What the Priya verdict means for women waging lonely battles
This story first appeared in Times of India Blog
In the Western classical canon, a woman who speaks out publicly is seen as abhorrent. Classicist Mary Beard lists a number of instances — from Ovid’s Metamorphoses where a princess who is raped has her tongue cut off in case she speaks up to Homer’s Odyssey where Telemachus, the young son of Odysseus, asks his mother to shut up. “Mother,” says the teenager, “speech will be the business of men, all men, and of me most of all; for mine is the power in this household.”
Beard writes that the word Telemachus uses for speech in Homeric Greek is muthos “signaling authoritative public speech, not the kind of chatting, prattling or gossip that anyone—women included, or especially women could do.” In our own epics, Sita chooses to silently efface herself in response to her husband’s doubt while Draupadi is only allowed a victim’s lament at her disrobing.
These precepts have long dominated women’s right to expression: how to speak, when to speak and especially, when not to. The #MeToo Movement has been as much about speaking out against sexual harassment as it has been about encouraging women to find their public voice. Thursday’s judgment in the M J Akbar vs Priya Ramani defamation case goes beyond gender, correctly addressing the right to call out abuse of power.
Additional Chief Metropolitan Magistrate Ravindra Kumar Pandey referenced both Sita and Draupadi, a binary that constricts all narrative of Indian womanhood, in his order but in the main he relied on another sacred document, citing article 21 of the Constitution that guarantees the right to life and dignity. “A woman cannot be punished for raising (her) voice against sex-abuse on the pretext of criminal complaint of defamation as the right of reputation cannot be protected at the cost of the right of life and dignity of the woman,” he wrote. This shift, from viewing women as creatures of modesty to seeing them as citizens deserving of justice, is illuminating even as a darker storm gathers. Truths voiced aloud equal public good, the verdict underscores.
For some time now the Indian state has been vexed by the growing immodesty of the Indian woman — the dadis of Shaheen Bagh, the Pinjra Tod birds, the eco-friendly wokes, the #MeToo hussies who scalped a union minister. This Thursday alone, newspapers led with the M J Akbar vs Priya Ramani order and also ran stories on environmentalist Disha Ravi; labour activist Nodeep Kaur who is in jail for her role in the farmers’ agitation; and advocate Nikita Jacob’s transit bail in the so-called toolkit case.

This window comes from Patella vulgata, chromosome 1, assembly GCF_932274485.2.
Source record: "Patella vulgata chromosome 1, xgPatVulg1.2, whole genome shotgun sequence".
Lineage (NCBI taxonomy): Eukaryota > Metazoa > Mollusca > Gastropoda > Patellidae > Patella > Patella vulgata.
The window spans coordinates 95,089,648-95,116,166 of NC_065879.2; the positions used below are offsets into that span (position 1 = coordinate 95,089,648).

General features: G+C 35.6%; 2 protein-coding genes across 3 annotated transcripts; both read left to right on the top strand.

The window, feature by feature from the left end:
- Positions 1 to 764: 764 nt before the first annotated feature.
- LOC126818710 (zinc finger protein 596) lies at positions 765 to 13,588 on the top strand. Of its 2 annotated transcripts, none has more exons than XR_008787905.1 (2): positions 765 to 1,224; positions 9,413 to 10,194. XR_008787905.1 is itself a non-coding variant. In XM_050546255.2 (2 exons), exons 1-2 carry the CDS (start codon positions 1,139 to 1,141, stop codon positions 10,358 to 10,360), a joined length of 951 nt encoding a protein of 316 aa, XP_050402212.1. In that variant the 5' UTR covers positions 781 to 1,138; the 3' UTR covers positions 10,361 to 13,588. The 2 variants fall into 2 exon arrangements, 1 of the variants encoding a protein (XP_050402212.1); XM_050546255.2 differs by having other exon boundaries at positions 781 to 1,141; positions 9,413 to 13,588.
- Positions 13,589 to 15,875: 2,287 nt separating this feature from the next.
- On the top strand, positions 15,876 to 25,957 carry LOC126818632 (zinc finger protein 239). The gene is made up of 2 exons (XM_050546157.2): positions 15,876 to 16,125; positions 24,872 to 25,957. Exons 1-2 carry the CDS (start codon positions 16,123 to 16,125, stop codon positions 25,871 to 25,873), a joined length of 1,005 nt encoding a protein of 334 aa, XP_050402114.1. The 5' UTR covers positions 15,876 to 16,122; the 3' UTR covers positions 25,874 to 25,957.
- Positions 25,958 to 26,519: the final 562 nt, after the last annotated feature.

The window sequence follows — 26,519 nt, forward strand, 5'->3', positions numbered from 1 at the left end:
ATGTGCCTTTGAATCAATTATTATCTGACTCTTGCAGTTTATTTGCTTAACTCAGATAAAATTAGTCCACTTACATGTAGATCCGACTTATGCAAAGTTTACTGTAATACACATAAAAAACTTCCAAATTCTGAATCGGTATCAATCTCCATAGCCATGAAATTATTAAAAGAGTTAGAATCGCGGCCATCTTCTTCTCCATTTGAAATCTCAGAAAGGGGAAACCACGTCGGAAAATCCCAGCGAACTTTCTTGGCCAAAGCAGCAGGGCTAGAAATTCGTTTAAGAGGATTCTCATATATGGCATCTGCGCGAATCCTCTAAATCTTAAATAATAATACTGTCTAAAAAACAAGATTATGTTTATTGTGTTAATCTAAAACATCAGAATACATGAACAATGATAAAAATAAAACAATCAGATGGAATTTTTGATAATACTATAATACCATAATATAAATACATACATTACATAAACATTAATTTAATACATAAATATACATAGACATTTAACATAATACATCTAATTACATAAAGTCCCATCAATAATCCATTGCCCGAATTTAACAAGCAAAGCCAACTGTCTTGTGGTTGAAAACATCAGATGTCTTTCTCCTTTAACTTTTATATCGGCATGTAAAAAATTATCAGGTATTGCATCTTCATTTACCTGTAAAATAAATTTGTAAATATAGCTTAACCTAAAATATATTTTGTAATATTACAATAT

When was the last time women wrested so much of the front page?
The state singles out a Disha Ravi or a Devangana Kalita with its heavy-hooded gaze, possibly, in the hope of quelling the rebellious march beyond the Lakshman rekha. However, quite the opposite is happening. For one, their ordeal with the police, media, the courts and prison forces them out of cocoons to engage with instruments of state as citizens decoupled from their gender. Any romantic stereotype of feminine softness and vulnerability comes up short against the steeliness and the resoluteness these women have shown.
Priya Ramani’s painful shyness, decency, her South Bombay baba log upbringing may have fooled the once all-powerful minister into thinking of her as target practice when he filed the defamation case against her. But the Priya that he knew 25 years ago has grown into a woman fiercely committed to public causes. The steel shows up not just in the strands of her hair but also in her spine.
Yes, she has been fortunate with her support system; she also had the resources and the time to undertake the 50 trips from Bengaluru to Delhi in the two years this court case ran, luxuries most others do not have. There are many women out there fighting lonely, uphill and often losing battles against harassment, injustice and institutional apathy or outright cruelty. But in the case of M J Akbar vs Priya Ramani, her resilience aligned with the judge’s enlightenment leading to a judgment that will possibly have a far-reaching impact on women and their word.
Minutes after A C M Pandey read out his verdict on Thursday afternoon, the wide corridors in the court at Rouse Avenue in New Delhi resounded with relieved sobs, expressions of joy and solidarity from Priya’s band of mostly women friends, and advocate Rebecca John’s measured response to the win. The man who had filed the defamation case exited wordlessly, surrounded by a phalanx of policemen.